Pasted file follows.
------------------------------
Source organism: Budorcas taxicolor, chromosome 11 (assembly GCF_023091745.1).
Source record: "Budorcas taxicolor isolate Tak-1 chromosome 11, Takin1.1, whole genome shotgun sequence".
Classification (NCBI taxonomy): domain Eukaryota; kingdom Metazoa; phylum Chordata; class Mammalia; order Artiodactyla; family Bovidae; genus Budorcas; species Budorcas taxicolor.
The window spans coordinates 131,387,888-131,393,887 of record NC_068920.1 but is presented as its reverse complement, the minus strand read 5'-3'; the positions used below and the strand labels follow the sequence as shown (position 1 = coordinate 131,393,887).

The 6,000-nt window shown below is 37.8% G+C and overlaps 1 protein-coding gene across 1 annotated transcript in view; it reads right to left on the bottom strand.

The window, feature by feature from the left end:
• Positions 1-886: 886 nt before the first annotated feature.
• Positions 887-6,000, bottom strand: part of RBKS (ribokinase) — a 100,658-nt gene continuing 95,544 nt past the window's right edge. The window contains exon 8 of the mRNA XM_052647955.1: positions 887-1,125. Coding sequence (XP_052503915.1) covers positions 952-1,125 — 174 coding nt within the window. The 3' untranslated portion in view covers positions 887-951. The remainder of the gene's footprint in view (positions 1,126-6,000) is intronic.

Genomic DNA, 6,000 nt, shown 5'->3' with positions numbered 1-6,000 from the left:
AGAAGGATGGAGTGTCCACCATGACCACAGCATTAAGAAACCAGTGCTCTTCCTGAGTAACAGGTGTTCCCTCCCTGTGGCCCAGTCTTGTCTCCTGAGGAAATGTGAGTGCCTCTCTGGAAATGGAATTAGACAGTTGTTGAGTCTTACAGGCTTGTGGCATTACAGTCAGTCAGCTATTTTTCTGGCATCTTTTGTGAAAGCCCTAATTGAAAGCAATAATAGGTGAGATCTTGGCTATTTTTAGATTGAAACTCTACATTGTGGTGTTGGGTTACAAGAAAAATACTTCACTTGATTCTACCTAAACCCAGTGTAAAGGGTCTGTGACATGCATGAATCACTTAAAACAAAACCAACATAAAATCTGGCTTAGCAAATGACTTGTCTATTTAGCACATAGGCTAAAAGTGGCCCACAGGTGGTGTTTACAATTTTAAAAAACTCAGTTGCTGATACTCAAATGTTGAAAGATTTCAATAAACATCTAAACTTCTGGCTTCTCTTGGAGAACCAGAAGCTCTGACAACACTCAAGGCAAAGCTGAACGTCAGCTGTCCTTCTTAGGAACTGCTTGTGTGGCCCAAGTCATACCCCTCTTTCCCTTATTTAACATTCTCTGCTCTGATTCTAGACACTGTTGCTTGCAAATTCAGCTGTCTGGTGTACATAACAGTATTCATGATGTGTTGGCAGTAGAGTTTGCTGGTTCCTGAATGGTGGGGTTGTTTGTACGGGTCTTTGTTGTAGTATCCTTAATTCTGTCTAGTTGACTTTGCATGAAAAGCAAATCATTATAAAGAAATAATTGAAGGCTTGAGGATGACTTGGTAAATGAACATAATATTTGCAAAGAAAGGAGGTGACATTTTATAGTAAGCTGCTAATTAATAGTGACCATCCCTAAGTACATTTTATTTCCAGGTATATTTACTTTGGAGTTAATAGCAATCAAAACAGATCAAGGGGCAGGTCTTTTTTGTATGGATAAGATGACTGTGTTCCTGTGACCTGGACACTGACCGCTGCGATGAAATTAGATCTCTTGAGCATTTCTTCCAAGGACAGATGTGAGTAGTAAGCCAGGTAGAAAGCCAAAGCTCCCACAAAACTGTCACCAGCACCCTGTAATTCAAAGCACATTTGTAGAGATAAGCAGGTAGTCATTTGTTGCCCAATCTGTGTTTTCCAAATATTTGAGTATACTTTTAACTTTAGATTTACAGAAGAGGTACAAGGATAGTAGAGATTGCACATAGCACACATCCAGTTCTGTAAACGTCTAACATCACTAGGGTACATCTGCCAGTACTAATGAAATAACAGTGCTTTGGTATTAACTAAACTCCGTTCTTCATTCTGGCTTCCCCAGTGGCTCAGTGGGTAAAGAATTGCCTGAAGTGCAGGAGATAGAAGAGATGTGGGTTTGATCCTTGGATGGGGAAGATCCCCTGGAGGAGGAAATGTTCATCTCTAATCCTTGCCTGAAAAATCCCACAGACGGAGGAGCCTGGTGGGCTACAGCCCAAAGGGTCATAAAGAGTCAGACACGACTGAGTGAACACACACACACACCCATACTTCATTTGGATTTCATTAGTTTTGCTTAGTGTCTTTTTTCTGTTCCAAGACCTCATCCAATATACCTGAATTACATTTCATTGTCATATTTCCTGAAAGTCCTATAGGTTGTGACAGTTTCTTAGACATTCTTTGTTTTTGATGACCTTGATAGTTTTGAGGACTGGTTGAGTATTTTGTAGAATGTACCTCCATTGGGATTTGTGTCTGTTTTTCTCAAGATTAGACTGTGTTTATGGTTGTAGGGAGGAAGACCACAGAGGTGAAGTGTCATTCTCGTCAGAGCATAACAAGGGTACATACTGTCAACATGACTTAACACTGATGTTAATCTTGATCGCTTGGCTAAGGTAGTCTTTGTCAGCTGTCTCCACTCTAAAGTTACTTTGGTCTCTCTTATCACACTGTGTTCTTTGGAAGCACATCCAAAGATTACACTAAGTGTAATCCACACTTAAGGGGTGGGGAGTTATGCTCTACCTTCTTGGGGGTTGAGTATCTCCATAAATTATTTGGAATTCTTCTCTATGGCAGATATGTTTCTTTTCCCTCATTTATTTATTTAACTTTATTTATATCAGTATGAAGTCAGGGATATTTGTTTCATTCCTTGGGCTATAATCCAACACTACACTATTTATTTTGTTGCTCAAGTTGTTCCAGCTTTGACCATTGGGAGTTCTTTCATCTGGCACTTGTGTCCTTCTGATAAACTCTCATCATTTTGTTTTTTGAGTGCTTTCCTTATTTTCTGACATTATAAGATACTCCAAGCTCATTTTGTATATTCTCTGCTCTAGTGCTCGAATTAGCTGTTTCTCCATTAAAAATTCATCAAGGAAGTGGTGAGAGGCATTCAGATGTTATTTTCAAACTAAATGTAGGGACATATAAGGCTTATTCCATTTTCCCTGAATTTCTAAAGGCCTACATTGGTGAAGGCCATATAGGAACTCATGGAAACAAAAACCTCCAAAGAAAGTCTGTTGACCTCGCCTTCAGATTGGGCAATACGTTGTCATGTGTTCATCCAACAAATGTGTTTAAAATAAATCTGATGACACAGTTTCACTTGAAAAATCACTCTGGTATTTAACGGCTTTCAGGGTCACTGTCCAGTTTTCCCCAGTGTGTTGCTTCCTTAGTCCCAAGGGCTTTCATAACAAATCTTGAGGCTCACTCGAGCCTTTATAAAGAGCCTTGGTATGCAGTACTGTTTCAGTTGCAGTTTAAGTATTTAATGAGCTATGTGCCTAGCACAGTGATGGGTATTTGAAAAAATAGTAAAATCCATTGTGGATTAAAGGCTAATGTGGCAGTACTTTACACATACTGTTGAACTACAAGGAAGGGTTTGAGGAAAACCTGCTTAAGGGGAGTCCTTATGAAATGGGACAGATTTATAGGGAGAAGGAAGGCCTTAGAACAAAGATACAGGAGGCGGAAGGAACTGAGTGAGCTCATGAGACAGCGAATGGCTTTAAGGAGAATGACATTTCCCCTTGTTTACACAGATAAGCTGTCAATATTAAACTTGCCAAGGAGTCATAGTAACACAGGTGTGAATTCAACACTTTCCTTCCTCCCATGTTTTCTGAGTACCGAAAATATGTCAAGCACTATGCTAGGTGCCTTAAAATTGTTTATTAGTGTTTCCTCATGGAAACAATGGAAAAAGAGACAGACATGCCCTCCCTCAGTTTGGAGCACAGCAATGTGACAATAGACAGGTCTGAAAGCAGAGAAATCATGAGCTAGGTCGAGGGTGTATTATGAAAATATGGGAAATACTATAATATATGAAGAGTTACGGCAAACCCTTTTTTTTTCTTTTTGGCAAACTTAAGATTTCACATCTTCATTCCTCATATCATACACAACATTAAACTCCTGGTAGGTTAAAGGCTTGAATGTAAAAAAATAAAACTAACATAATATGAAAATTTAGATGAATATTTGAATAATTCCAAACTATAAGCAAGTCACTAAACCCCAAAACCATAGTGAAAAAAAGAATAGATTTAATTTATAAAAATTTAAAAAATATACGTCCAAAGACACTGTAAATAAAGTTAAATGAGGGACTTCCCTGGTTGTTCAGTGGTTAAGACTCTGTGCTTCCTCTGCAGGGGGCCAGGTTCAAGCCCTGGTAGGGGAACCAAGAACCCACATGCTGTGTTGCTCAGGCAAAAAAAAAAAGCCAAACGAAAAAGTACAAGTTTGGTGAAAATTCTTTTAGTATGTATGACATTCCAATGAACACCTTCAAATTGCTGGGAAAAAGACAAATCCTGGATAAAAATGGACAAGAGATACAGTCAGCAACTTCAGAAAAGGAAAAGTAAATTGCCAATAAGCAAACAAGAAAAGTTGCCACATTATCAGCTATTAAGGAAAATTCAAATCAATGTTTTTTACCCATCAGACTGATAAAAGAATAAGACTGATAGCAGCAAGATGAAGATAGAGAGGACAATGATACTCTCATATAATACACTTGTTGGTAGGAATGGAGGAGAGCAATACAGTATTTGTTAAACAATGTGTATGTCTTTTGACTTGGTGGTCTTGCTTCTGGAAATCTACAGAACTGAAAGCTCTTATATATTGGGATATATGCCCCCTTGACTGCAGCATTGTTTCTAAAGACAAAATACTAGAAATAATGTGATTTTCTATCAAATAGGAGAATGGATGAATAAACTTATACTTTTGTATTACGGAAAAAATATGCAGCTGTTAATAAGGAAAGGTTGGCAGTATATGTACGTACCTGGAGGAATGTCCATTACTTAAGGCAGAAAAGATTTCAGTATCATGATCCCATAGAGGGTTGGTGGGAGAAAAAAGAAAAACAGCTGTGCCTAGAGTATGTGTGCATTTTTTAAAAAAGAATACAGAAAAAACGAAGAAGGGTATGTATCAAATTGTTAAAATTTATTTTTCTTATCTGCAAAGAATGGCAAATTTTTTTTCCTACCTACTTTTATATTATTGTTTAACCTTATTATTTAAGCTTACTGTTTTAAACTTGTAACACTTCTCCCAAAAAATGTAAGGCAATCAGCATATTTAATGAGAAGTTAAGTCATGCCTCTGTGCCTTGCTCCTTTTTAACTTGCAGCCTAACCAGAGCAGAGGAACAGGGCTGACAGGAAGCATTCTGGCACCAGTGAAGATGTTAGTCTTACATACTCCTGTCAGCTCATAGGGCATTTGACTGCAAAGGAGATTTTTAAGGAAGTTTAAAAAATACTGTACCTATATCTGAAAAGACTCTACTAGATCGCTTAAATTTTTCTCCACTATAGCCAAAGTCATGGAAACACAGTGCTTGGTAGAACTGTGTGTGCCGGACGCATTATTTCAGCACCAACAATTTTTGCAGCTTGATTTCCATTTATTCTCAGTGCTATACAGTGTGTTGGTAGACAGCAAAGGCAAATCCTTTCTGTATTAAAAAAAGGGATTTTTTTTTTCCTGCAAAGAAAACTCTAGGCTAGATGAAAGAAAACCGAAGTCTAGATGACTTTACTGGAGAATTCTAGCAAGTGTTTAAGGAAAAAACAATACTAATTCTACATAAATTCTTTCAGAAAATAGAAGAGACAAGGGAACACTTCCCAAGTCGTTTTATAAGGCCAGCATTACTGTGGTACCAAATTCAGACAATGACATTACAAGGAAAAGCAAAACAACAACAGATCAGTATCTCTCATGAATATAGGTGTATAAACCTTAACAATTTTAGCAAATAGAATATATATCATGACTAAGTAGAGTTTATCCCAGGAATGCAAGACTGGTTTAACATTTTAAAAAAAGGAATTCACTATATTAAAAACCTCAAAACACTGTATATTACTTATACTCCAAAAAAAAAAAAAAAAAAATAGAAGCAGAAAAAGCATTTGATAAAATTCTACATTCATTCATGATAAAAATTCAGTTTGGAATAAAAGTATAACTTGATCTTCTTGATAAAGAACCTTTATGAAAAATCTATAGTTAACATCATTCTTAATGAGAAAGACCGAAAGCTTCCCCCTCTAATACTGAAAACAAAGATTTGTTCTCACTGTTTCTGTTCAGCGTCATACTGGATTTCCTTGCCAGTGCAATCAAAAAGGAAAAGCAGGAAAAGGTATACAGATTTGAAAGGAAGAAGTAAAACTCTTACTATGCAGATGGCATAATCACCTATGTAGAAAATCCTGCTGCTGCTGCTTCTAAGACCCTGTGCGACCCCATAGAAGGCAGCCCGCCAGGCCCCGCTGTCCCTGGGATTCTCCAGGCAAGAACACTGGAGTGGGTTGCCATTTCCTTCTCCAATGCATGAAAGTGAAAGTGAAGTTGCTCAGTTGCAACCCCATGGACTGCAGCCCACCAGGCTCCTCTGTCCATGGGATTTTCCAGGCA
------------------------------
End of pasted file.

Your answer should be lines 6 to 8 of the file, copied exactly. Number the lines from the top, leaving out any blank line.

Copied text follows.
The window, feature by feature from the left end:
• Positions 1-886: 886 nt before the first annotated feature.
• Positions 887-6,000, bottom strand: part of RBKS (ribokinase) — a 100,658-nt gene continuing 95,544 nt past the window's right edge. The window contains exon 8 of the mRNA XM_052647955.1: positions 887-1,125. Coding sequence (XP_052503915.1) covers positions 952-1,125 — 174 coding nt within the window. The 3' untranslated portion in view covers positions 887-951. The remainder of the gene's footprint in view (positions 1,126-6,000) is intronic.